Adverse Selection, Gresham's Law and State Regulation

14 Pages Posted: 7 Feb 2015

Date Written: February 2015


Regulation is often justified as a response to adverse selection caused by poorly informed buyers and as a means of preventing a ‘race to the bottom’ in competitive markets. This paper argues that competitive markets respond with a variety of institutional mechanisms to problems of adverse selection and that these are often subverted by regulation. Far from Gresham's Law being associated with competitive market processes, it is actually more correctly viewed as the outcome of regulatory intervention that weakens the quality‐protecting incentives that economic agents would otherwise face.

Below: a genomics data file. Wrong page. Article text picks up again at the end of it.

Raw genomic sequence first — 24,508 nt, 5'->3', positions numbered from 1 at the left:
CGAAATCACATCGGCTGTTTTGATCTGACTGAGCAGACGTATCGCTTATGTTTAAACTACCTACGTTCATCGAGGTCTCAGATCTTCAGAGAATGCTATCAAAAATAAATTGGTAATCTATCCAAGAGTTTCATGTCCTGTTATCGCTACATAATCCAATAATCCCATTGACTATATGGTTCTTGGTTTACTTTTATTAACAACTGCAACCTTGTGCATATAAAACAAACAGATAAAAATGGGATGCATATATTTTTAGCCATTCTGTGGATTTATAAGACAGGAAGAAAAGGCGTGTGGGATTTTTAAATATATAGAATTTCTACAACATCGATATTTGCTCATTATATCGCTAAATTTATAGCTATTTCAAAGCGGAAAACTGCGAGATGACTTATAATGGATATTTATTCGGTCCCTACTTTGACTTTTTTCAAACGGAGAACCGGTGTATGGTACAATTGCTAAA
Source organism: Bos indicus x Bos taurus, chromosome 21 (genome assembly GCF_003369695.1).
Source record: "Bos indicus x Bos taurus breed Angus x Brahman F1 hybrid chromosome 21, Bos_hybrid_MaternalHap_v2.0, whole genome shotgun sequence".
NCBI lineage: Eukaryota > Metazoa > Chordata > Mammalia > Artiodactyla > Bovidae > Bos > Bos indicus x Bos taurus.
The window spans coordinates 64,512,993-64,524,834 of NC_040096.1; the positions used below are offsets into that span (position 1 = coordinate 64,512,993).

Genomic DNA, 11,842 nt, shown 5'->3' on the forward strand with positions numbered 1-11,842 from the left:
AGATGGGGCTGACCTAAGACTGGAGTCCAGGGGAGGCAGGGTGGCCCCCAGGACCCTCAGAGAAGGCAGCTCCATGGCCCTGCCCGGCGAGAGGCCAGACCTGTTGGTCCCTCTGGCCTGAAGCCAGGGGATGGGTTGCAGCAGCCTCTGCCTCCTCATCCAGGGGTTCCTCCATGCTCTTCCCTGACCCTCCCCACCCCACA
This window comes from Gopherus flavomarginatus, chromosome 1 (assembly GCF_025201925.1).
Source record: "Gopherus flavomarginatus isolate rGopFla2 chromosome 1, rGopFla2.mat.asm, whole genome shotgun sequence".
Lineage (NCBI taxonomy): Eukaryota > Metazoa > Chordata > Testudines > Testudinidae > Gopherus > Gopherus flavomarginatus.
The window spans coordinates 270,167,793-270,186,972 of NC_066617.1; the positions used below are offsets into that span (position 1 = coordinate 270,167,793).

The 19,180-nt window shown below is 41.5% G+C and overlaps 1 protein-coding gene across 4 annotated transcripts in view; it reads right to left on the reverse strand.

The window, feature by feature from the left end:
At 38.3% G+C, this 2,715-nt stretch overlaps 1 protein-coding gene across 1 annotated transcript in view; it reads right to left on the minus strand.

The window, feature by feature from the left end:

Keywords: adverse selection, educational certification, Gresham's Law, public choice, quality standards, regulation

JEL Classification: B53, D70

Suggested Citation

Ricketts, Martin, Adverse Selection, Gresham's Law and State Regulation (February 2015). Economic Affairs, Vol. 35, Issue 1, pp. 109-122, 2015, Available at SSRN: or

Martin Ricketts (Contact Author)

University of Buckingham ( email )

Hunter Street
Buckingham MK18 1EG
United Kingdom

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